Let’s look at some numbers. In 1900 the population of the country was 76 million and the coal industry employed 500,000 men. So, the better part of one percent of the population, or 1 out of every 152 men in the country, was a coal miner.

In 1900, annual coal production was about 275 million tons. From 1900 to the present, coal production increased to a peak of almost 1,200 million tons in 2008. In 2008, the US population was about 307 million, and the coal industry employed about 70,000 people, nationwide, or 0.02 percent of the population. In 2008 we had one seventh the number of people producing five times as much coal as we did in 1900. Coal production efficiency per worker is 35 times what it was in 1900.

To put these employee numbers into perspective, consider that Walmart employs 1.5 million people in the USA. Amazon employs 570,000. The US Postal Service employs 503,000. The coal industry employs 70,000. To increase production, the coal industry would add a few more machines and a few more employees to accommodate demand. So, to base a political campaign promise on increasing jobs in coal mining is disingenuous at best, stupid at worst. Coal is one of the worst sectors to choose to make such a promise. The number of jobs in coal mining will not increase significantly no matter what happens. The only reason to make such a promise is because it has strong emotional appeal to voters because they still have the old coal miner stereotype in their head and don’t know how things have changed.

The U.S. is Going to Miss the Biggest Opportunity of the 21st Century

Electric vehicles are the wave of the future. Bio-diesel (algae, bacteria), and electric, and combinations of the two are where the future lies. But the U.S. is going to blow it.

For most of the 20th century, the U.S. was the world leader in car manufacturing. This is no longer the case and it looks like the mammoth dinosaur corporations that make up “Detroit” are so hidebound they’re unable to cope with the coming changes. Now it’s looking like the whole thing is going to go bankrupt in the U.S.

But, cars are not dead. In fact, there will be more car sales in the 21st century than in the 20th century as the billion people in China, and the billion people in India reach a level of income that enables them to have cars. The U.S. car industry could be there, ready for the market, but it won’t be.

In order to change this, just about everything from the past must be dropped and new procedures put in place, from corporate governance down to the lowest position in the company. Design cycles must be vastly accelerated. It’s no longer possible to spend five years taking a car from concept to production. In five years, all of the technology changes, and any product that passes through the standard Detroit design cycle will be obsolete before it hits the streets. Consider the Chevy Volt. How long have we been hearing about it? Years. And it’s still years from introduction. That’s ridiculous.

Will it get fixed? I doubt it. But there’s a tremendous opportunity sitting there. The U.S. could again become the leading car maker in the world with the latest technology and best value. But I fear it will not happen. By the time things change in the U.S., if they change, market leadership will have already moved to Asia where the problem is understood and companies move much more quickly to adapt to technology and changing markets.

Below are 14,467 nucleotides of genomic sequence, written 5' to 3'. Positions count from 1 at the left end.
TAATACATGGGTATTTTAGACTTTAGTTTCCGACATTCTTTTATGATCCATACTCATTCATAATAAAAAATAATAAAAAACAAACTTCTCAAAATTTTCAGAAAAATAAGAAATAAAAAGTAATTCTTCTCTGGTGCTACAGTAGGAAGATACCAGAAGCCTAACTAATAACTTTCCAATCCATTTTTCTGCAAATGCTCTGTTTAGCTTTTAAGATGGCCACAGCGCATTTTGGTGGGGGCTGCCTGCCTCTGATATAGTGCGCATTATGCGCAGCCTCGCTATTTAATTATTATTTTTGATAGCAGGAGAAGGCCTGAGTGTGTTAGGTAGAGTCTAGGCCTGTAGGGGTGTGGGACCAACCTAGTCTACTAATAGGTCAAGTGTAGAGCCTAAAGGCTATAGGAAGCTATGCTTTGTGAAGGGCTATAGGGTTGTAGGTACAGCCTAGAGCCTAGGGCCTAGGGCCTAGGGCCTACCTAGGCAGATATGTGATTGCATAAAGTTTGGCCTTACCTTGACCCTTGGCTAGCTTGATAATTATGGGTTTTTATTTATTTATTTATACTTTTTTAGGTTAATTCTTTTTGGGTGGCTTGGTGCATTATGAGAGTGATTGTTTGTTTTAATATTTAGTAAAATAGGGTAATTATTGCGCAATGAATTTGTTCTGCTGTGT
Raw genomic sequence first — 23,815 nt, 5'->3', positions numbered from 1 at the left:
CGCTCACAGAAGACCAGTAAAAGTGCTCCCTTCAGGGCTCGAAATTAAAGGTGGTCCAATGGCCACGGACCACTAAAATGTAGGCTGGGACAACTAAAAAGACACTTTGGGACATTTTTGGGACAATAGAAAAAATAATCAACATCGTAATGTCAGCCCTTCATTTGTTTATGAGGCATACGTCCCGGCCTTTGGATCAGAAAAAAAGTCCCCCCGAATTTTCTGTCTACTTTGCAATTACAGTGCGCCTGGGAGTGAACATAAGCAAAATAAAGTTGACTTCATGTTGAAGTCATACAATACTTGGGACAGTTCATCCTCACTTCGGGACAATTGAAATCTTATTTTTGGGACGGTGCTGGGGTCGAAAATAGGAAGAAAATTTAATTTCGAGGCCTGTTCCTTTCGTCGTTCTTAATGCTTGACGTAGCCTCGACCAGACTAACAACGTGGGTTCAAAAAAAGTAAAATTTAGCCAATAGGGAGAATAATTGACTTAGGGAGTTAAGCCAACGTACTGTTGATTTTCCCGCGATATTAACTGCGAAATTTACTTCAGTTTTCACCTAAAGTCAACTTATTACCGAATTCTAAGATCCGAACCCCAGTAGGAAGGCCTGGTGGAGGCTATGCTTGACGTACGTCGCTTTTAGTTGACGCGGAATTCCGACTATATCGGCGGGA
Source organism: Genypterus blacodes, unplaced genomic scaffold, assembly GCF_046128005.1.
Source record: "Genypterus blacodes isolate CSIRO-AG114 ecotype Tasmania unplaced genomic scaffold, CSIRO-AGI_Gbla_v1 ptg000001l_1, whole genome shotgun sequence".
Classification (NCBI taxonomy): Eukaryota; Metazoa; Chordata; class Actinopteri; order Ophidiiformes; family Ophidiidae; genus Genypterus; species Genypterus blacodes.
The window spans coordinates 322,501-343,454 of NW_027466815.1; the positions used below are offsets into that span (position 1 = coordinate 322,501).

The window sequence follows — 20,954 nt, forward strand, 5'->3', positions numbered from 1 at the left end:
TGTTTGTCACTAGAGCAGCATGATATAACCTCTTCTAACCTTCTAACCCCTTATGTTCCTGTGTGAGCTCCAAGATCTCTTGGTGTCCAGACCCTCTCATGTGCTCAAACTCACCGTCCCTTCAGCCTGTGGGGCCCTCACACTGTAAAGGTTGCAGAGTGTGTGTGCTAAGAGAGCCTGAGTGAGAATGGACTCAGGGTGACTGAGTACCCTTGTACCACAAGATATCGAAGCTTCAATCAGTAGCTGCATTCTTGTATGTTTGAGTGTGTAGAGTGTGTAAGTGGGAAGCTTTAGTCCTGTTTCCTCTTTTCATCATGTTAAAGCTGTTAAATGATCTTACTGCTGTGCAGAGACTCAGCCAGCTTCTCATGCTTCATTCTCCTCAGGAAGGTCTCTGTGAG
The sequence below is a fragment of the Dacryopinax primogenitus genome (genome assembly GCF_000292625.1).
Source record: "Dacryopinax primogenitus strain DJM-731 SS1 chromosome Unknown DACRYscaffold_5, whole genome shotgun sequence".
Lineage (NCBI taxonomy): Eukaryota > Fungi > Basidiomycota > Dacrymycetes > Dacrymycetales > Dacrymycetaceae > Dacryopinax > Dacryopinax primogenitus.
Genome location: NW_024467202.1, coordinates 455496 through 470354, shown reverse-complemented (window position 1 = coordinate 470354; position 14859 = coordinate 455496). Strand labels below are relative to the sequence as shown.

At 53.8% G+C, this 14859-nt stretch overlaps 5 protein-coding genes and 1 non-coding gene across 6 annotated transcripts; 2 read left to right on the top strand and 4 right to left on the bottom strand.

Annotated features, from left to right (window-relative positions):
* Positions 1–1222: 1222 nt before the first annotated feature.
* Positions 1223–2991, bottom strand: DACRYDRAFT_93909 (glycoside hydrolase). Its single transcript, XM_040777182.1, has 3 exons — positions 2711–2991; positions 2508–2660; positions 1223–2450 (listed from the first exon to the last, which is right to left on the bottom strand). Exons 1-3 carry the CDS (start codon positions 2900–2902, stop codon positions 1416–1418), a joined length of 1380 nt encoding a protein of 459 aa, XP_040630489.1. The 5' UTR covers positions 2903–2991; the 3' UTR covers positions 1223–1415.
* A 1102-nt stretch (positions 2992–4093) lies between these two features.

http://www.nytimes.com/2009/04/02/business/global/02electric.html?th&emc=th

World faces irreversible climate change, researchers warn

The world is facing an increasing risk of “irreversible” climate shifts because worst-case scenarios warned of two years ago are being realized, an international panel of scientists has warned.

Temperatures, sea levels, acid levels in oceans and ice sheets were already moving “beyond the patterns of natural variability within which our society and economy have developed and thrived,” scientists said in a report released Thursday.

The findings came at the end of a three-day conference in Copenhagen, Denmark, where nearly 2,000 researchers gathered to discuss climate change.

See the rest of the story here.

For those personally worrying about foreclosure, Please read this post

This is a cross-post from a forum, reposted here with the author’s permission. I thought it might be of value to some of my readers:

A post in another forum served as a reminder of the economic fragility that many solidly middle class families are facing these days. My day job is in the affordable housing non-profit field, and my agency is among many on the front lines in saving homes and saving families from foreclosure.

So I will repeat what I said in the other thread:

For anyone who is getting behind in their mortgages and worrying about foreclosure, please get help from a non-profit housing organization sooner rather than later. There are new programs and new funds available to help, and banks are much more agreeable to loan modifications and deferrals than they were just a little while ago.

When you’re starting to get behind get some help – call the local HUD-certified housing counselling agency. A list can be found here, or call the HOPE hotline at 888-985=HOPE (4673).

There are a lot of pseudo counsellors and “debt relief specialists” out there preying upon people who are financially and mentally exhausted by economic turmoil. Stay away from them and get help from the non-profits who are the front line of defense in the current housing troubles. My agency has rescued dozens from foreclosure and saved more than 70 rental units that were abandoned by their owners, during the past year alone. There are many more like us.

Please get the name of the people near you from the HOPE line or website, and please be patient with them, they’re among the most overwhelmed workers in our country right now.

If anyone has questions on the availability of resources or anything else to do with these housing rescue programs please feel free to PM me. I will, of course, keep any information private.

Don’t go it alone – individual cases may differ tremendously, but many people can actually be helped if they get help early and find people who can intervene with lenders.

Andy

« Older posts Newer posts »

© 2020 Shuttersparks

Theme by Anders NorenUp ↑